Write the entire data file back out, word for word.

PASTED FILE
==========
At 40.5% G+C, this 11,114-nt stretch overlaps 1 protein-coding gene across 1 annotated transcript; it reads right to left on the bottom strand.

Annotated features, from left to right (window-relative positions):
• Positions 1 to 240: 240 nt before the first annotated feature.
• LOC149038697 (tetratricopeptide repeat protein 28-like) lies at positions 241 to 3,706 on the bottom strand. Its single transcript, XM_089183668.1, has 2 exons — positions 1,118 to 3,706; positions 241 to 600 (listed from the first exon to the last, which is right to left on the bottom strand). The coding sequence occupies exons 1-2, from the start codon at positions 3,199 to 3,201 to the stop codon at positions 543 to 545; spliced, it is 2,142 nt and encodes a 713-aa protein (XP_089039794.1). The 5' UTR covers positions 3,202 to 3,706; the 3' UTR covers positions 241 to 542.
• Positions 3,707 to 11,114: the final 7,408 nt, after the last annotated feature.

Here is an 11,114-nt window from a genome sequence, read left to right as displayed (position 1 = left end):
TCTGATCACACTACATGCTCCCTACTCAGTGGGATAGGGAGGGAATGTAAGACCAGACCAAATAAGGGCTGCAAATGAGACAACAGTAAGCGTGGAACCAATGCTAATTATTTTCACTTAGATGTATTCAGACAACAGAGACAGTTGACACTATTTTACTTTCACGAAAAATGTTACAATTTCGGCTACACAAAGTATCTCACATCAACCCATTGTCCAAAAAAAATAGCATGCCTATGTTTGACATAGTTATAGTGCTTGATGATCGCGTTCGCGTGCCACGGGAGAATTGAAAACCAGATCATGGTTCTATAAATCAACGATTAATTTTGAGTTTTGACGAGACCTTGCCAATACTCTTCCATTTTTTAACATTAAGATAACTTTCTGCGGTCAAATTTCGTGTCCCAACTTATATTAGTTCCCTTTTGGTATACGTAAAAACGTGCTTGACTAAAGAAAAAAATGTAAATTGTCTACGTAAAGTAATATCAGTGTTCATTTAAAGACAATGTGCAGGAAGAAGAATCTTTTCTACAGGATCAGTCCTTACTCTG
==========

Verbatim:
At 40.5% G+C, this 11,114-nt stretch overlaps 1 protein-coding gene across 1 annotated transcript; it reads right to left on the bottom strand.

Annotated features, from left to right (window-relative positions):
• Positions 1 to 240: 240 nt before the first annotated feature.
• LOC149038697 (tetratricopeptide repeat protein 28-like) lies at positions 241 to 3,706 on the bottom strand. Its single transcript, XM_089183668.1, has 2 exons — positions 1,118 to 3,706; positions 241 to 600 (listed from the first exon to the last, which is right to left on the bottom strand). The coding sequence occupies exons 1-2, from the start codon at positions 3,199 to 3,201 to the stop codon at positions 543 to 545; spliced, it is 2,142 nt and encodes a 713-aa protein (XP_089039794.1). The 5' UTR covers positions 3,202 to 3,706; the 3' UTR covers positions 241 to 542.
• Positions 3,707 to 11,114: the final 7,408 nt, after the last annotated feature.

Here is an 11,114-nt window from a genome sequence, read left to right as displayed (position 1 = left end):
TCTGATCACACTACATGCTCCCTACTCAGTGGGATAGGGAGGGAATGTAAGACCAGACCAAATAAGGGCTGCAAATGAGACAACAGTAAGCGTGGAACCAATGCTAATTATTTTCACTTAGATGTATTCAGACAACAGAGACAGTTGACACTATTTTACTTTCACGAAAAATGTTACAATTTCGGCTACACAAAGTATCTCACATCAACCCATTGTCCAAAAAAAATAGCATGCCTATGTTTGACATAGTTATAGTGCTTGATGATCGCGTTCGCGTGCCACGGGAGAATTGAAAACCAGATCATGGTTCTATAAATCAACGATTAATTTTGAGTTTTGACGAGACCTTGCCAATACTCTTCCATTTTTTAACATTAAGATAACTTTCTGCGGTCAAATTTCGTGTCCCAACTTATATTAGTTCCCTTTTGGTATACGTAAAAACGTGCTTGACTAAAGAAAAAAATGTAAATTGTCTACGTAAAGTAATATCAGTGTTCATTTAAAGACAATGTGCAGGAAGAAGAATCTTTTCTACAGGATCAGTCCTTACTCTG